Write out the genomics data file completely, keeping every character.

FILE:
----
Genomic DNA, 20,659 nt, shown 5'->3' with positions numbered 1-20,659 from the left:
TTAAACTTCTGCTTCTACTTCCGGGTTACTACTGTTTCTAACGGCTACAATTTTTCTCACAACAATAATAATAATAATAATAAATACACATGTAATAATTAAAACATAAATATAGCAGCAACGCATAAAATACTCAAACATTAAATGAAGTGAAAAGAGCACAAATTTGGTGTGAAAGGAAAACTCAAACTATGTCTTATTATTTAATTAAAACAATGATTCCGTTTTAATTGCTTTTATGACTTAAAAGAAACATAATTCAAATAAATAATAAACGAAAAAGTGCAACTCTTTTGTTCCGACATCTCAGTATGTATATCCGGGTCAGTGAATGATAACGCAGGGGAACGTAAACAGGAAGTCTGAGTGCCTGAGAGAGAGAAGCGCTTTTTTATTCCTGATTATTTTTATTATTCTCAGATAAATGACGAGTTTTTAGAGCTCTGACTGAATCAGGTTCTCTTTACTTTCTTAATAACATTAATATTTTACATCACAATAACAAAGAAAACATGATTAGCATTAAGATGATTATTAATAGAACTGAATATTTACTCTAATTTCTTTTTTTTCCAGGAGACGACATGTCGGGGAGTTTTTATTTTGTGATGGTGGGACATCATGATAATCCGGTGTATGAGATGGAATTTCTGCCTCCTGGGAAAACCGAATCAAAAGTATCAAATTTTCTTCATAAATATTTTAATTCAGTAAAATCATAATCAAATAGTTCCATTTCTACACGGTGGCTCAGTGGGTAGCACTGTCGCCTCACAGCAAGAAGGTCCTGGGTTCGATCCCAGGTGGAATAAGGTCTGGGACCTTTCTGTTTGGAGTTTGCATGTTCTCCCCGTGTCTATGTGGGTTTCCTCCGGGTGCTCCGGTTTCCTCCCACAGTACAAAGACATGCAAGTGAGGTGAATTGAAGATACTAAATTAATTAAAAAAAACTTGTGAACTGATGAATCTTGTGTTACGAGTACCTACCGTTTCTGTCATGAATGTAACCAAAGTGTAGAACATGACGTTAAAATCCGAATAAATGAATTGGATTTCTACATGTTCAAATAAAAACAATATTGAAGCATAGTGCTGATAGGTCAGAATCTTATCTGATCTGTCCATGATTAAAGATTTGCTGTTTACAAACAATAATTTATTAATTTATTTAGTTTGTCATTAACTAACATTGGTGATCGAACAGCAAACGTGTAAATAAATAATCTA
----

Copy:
Genomic DNA, 20,659 nt, shown 5'->3' with positions numbered 1-20,659 from the left:
TTAAACTTCTGCTTCTACTTCCGGGTTACTACTGTTTCTAACGGCTACAATTTTTCTCACAACAATAATAATAATAATAATAAATACACATGTAATAATTAAAACATAAATATAGCAGCAACGCATAAAATACTCAAACATTAAATGAAGTGAAAAGAGCACAAATTTGGTGTGAAAGGAAAACTCAAACTATGTCTTATTATTTAATTAAAACAATGATTCCGTTTTAATTGCTTTTATGACTTAAAAGAAACATAATTCAAATAAATAATAAACGAAAAAGTGCAACTCTTTTGTTCCGACATCTCAGTATGTATATCCGGGTCAGTGAATGATAACGCAGGGGAACGTAAACAGGAAGTCTGAGTGCCTGAGAGAGAGAAGCGCTTTTTTATTCCTGATTATTTTTATTATTCTCAGATAAATGACGAGTTTTTAGAGCTCTGACTGAATCAGGTTCTCTTTACTTTCTTAATAACATTAATATTTTACATCACAATAACAAAGAAAACATGATTAGCATTAAGATGATTATTAATAGAACTGAATATTTACTCTAATTTCTTTTTTTTCCAGGAGACGACATGTCGGGGAGTTTTTATTTTGTGATGGTGGGACATCATGATAATCCGGTGTATGAGATGGAATTTCTGCCTCCTGGGAAAACCGAATCAAAAGTATCAAATTTTCTTCATAAATATTTTAATTCAGTAAAATCATAATCAAATAGTTCCATTTCTACACGGTGGCTCAGTGGGTAGCACTGTCGCCTCACAGCAAGAAGGTCCTGGGTTCGATCCCAGGTGGAATAAGGTCTGGGACCTTTCTGTTTGGAGTTTGCATGTTCTCCCCGTGTCTATGTGGGTTTCCTCCGGGTGCTCCGGTTTCCTCCCACAGTACAAAGACATGCAAGTGAGGTGAATTGAAGATACTAAATTAATTAAAAAAAACTTGTGAACTGATGAATCTTGTGTTACGAGTACCTACCGTTTCTGTCATGAATGTAACCAAAGTGTAGAACATGACGTTAAAATCCGAATAAATGAATTGGATTTCTACATGTTCAAATAAAAACAATATTGAAGCATAGTGCTGATAGGTCAGAATCTTATCTGATCTGTCCATGATTAAAGATTTGCTGTTTACAAACAATAATTTATTAATTTATTTAGTTTGTCATTAACTAACATTGGTGATCGAACAGCAAACGTGTAAATAAATAATCTA